Testing Measurement Invariance of a Scale of Self-Efficacy for Sexual Health Between Heterosexual and Sexual Minority African American Young Adults
Methods: Data were drawn from baseline surveys of participants enrolled in HIV prevention programs delivered at a community-based agency located in an urban, Midwestern setting. Participants were 226 African American young adults ages 15-24 years (M = 19). Equal sample sizes of heterosexual and SM participants were used. Participants were asked to rate how confident they were that they could perform a healthy sexual behavior on six Likert-type items with a 4-point scale ranging from “not at all” to “very much.” Three items specifically referred to condom use (e.g. “Ask your partner to use a condom”) and the others referred to other components of negotiating healthy sexual boundaries (e.g. “Refuse to engage in sex practices you didn’t like”). All six items were reflected by a single factor of self-efficacy for sexual health. CFAs were conducted in Mplus using the robust weighted least squares estimator with corrections for means and variances due to the ordered nature of the data.
Results: Gender varied significantly by sexual orientation sub-group. SM participants were more likely to be male, while heterosexual participants were more likely to be female, χ2 (3, N=226) = 29.733, p < .001. A CFA conducted with the heterosexual sub-group demonstrated good model fit, χ2 (6, N=113) = 9.067, p =.170, (RMSEA = .067, CFI = .996, TLI = .991). All six factor loadings were strong and statistically significant (p<.0001), with standardized estimates ranging from .760-.859. The same model estimated on the SM sub-group yielded poor model fit, χ2 (6, N=113) = 13.019, p <.05, (RMSEA = .102, CFI = .993, TLI = .983), indicating factorial non-invariance between heterosexual and SM sub-groups. Since factorial non-invariance was established, no further steps were taken to test for configural and strong invariance.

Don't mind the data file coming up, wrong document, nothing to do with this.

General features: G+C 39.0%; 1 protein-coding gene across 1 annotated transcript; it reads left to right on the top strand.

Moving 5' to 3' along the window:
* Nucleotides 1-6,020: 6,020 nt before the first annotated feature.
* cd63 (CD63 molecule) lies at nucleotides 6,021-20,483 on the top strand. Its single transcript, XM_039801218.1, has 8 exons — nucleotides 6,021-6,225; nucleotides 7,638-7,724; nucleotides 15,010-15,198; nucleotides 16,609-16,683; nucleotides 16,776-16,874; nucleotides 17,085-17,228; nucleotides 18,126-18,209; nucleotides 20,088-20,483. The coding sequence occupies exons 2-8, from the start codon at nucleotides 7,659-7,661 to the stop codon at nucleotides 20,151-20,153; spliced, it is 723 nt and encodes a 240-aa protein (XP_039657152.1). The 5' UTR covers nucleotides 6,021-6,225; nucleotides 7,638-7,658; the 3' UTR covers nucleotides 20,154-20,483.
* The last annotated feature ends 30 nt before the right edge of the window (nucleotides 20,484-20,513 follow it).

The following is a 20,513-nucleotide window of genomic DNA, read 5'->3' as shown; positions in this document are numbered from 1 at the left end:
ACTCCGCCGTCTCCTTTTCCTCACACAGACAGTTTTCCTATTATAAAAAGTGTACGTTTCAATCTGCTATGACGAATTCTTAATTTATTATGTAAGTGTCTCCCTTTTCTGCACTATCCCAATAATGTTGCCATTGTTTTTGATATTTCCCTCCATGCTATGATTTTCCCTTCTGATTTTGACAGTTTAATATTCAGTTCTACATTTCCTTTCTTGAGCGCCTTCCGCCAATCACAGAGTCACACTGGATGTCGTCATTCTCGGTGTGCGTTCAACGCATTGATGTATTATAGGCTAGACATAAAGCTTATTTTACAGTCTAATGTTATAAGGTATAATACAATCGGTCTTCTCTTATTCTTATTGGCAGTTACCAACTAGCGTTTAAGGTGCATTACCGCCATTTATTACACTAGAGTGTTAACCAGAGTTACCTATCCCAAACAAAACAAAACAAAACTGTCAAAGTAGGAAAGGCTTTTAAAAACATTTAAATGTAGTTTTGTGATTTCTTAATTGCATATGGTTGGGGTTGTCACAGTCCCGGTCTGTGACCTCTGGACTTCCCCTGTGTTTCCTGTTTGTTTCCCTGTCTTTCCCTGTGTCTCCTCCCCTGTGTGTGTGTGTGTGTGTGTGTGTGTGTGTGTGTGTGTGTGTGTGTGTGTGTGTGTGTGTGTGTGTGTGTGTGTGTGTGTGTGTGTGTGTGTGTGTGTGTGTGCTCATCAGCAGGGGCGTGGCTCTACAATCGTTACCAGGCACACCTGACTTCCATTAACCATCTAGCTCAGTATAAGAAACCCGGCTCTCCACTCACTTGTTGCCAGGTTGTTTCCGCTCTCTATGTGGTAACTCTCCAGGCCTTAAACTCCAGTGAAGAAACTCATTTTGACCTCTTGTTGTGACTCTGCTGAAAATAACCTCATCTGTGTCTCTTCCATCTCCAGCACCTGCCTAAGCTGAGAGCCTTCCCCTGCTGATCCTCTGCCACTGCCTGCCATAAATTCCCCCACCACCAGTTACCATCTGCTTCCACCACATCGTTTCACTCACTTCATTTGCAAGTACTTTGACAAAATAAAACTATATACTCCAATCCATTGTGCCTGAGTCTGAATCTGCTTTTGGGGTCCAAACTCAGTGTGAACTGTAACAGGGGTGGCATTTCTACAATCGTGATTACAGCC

Conclusions and Implications: The Cohort 7 scale of self-efficacy for sexual health does not perform equally well among heterosexual and SM young adults. Given the disproportionate rates of HIV among SM young people, especially young men of color who have sex with men, these findings highlight a need to develop measures of self-efficacy for sexual health that are valid in multiple populations in order to accurate assess the effectiveness of HIV prevention interventions.